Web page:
How to Come Out With Having a Rare Disease

Disclosure brings challenges, but it can also strengthen relationships

Claire Richmond avatar

by Claire Richmond |

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I live with acute hepatic porphyria (AHP), an inherited metabolic disorder that affects my liver function and my day-to-day life. By the time I got diagnosed with AHP six years ago, everyone in my life knew something was going on. At that point, thanks to a seven-month acute attack, I’d canceled tons of meetings, social engagements, and work days.

I came out with my disease via social media, directly after diagnosis. I didn’t give it much thought.

My decision was largely based on my exhaustion. I’d already posted stories of sunrises and sunsets from each of my various hospital beds, so most everyone knew I was on a medical tour of the greater Midwest. Public posts disclosing my diagnosis, I reasoned, would save me time and energy in the future. In one fell swoop, I attempted to explain my situation and wrap up dozens of conversations

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I received calls, texts, and emails daily, asking me how I was doing. Many people were genuinely concerned, but some were simply being polite. Generally speaking, friends and loved ones didn’t know how to respond to my news. What did it mean to have an obscure rare disease? Would it kill me? There was a treatment; wouldn’t that fix me? Was it necessary to drop off a casserole?

Turns out, understanding how my life is affected by AHP is a lot to expect from another. I wouldn’t say my post backfired, but my situation was more than my loved ones bargained for. I wasn’t ready for the misperceptions, assumptions, and stigma. I wasn’t prepared for my medical trauma to be reduced to a tragic tale. I lived in fear and pain for 19 years while searching for a diagnosis. Finally receiving answers was a life-changing moment no one else could comprehend.

Maybe I’d never be truly ready to come out, and this was all part of the process.

How to disclose your disease

It’s one thing to share my rare disease diagnosis with people I know, but I had to learn quickly when to disclose it to people I’d just met. Shortly after my diagnosis, I felt like I had a sign on my forehead. Because I was judging myself, I was convinced others could see my struggle. But that wasn’t the case, and I decided early on that people who’ll never be affected by my disease don’t really need to know about it. I recently wrote about one night of glorious anonymity, when I wasn’t the girl with the weird illness at a neighborhood block party.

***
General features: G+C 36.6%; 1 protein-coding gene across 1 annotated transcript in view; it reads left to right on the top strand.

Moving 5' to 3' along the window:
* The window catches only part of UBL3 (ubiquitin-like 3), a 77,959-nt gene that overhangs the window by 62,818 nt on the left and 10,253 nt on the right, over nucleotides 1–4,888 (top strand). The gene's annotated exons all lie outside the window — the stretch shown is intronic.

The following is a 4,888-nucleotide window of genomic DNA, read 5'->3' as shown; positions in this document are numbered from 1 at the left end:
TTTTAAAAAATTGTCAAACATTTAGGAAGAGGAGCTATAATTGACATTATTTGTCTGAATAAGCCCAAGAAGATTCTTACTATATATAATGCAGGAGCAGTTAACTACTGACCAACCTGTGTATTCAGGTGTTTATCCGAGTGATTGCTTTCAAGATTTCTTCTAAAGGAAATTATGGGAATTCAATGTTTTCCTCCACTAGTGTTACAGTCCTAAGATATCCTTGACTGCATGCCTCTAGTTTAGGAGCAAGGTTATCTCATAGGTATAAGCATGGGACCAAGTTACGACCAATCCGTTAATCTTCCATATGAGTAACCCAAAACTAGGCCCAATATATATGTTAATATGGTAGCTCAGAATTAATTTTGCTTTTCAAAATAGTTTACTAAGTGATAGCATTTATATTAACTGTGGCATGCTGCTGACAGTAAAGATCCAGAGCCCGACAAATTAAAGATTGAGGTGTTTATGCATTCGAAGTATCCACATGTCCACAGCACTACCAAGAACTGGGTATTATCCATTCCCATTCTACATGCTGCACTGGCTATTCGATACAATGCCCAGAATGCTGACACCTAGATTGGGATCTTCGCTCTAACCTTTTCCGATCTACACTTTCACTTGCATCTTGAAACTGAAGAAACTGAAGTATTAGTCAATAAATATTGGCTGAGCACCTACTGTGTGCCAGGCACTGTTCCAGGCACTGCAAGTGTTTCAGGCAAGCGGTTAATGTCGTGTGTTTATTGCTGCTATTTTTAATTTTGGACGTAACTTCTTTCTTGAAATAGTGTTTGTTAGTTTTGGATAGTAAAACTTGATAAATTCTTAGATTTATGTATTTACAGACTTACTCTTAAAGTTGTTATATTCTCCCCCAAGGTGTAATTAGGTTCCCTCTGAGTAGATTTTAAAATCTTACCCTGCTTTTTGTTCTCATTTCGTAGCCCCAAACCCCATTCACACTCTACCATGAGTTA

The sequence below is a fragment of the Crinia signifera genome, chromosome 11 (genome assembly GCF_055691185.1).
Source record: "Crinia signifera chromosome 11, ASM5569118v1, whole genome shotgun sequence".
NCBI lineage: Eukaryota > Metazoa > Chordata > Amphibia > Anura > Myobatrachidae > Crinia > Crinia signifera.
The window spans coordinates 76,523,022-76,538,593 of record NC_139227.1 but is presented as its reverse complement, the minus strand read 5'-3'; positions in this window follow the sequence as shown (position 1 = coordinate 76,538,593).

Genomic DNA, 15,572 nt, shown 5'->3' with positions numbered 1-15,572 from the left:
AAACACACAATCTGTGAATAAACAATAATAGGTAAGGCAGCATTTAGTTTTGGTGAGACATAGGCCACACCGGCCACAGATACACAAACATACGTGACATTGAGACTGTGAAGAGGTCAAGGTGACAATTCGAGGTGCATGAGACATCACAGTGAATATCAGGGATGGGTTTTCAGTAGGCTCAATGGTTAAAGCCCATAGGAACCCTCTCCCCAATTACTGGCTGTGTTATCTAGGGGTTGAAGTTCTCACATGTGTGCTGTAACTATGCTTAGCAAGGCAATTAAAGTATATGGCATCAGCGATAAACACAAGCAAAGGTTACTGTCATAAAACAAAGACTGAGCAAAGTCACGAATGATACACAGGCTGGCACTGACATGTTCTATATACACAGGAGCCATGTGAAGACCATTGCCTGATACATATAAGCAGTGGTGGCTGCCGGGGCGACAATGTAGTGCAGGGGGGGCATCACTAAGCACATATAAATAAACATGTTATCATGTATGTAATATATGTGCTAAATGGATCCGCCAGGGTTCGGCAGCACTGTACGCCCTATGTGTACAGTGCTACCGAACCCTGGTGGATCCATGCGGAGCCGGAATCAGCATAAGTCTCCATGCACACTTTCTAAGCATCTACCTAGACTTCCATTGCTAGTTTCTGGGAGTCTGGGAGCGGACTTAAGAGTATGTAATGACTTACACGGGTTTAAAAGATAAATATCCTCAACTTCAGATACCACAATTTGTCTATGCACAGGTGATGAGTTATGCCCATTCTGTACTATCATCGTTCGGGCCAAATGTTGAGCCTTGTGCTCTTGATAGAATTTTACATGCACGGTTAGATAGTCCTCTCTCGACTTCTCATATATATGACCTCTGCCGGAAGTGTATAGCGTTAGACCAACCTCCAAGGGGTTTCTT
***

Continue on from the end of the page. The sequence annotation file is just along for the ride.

When I do start getting close to someone, self-disclosure becomes an important step in building our relationship.

A few months ago, I came across an article in The New York Times about dating with chronic illness. Its advice applies to new and burgeoning friendships, too. The article featured Quincee Gideon, a Los Angeles psychologist who specializes in treating people with chronic illness. “Sharing health information can be particularly empowering for chronically ill people as they examine any internalized stigma and shame,” she said. Disclosure also enables those requiring accommodations to get their needs met.

I make a habit of telling my friends and loved ones that plans are always tentative. AHP is unpredictable. I frequently have to cancel at the last minute, which is a red flag to people who don’t know about my illness. When I communicate my needs upfront, my loved ones are incredibly understanding.

Being accommodated out of love and feeling acceptance from others are powerful. It helps me build closer relationships of mutual trust and increases my self-compassion.

How to refer to yourself

My illness came on gradually and then suddenly, and I only started referring to myself as “disabled” when I couldn’t sustain a full-time job three years ago. This seems like a very literal take on the term, but it also demonstrates my fear to label myself, as well as my misunderstanding of what it means to be disabled and living with a rare disease with chronic symptoms.

So should you call yourself “disabled,” a “person living with a rare disease,” or “chronically ill”? I’ve been asked this question by members of the porphyria community more times than I can count. My biggest takeaway from these conversations is that it’s deeply personal. I resonate with person-first language, such as “person with a disability” or “person with chronic illness.”

Regardless of how you choose to refer to yourself, disclosing a new or ongoing health condition to someone who’s unfamiliar with chronic illness can be emotional, confusing, and anxiety-provoking. Just remember, we all yearn for connection. Allowing others a chance to accept us is a gift to our relationships.

Note: Porphyria News is strictly a news and information website about the disease. It does not provide medical advice, diagnosis, or treatment. This content is not intended to be a substitute for professional medical advice, diagnosis, or treatment. Always seek the advice of your physician or other qualified health provider with any questions you may have regarding a medical condition. Never disregard professional medical advice or delay in seeking it because of something you have read on this website. The opinions expressed in this column are not those of Porphyria News or its parent company, BioNews, and are intended to spark discussion about issues pertaining to porphyria.


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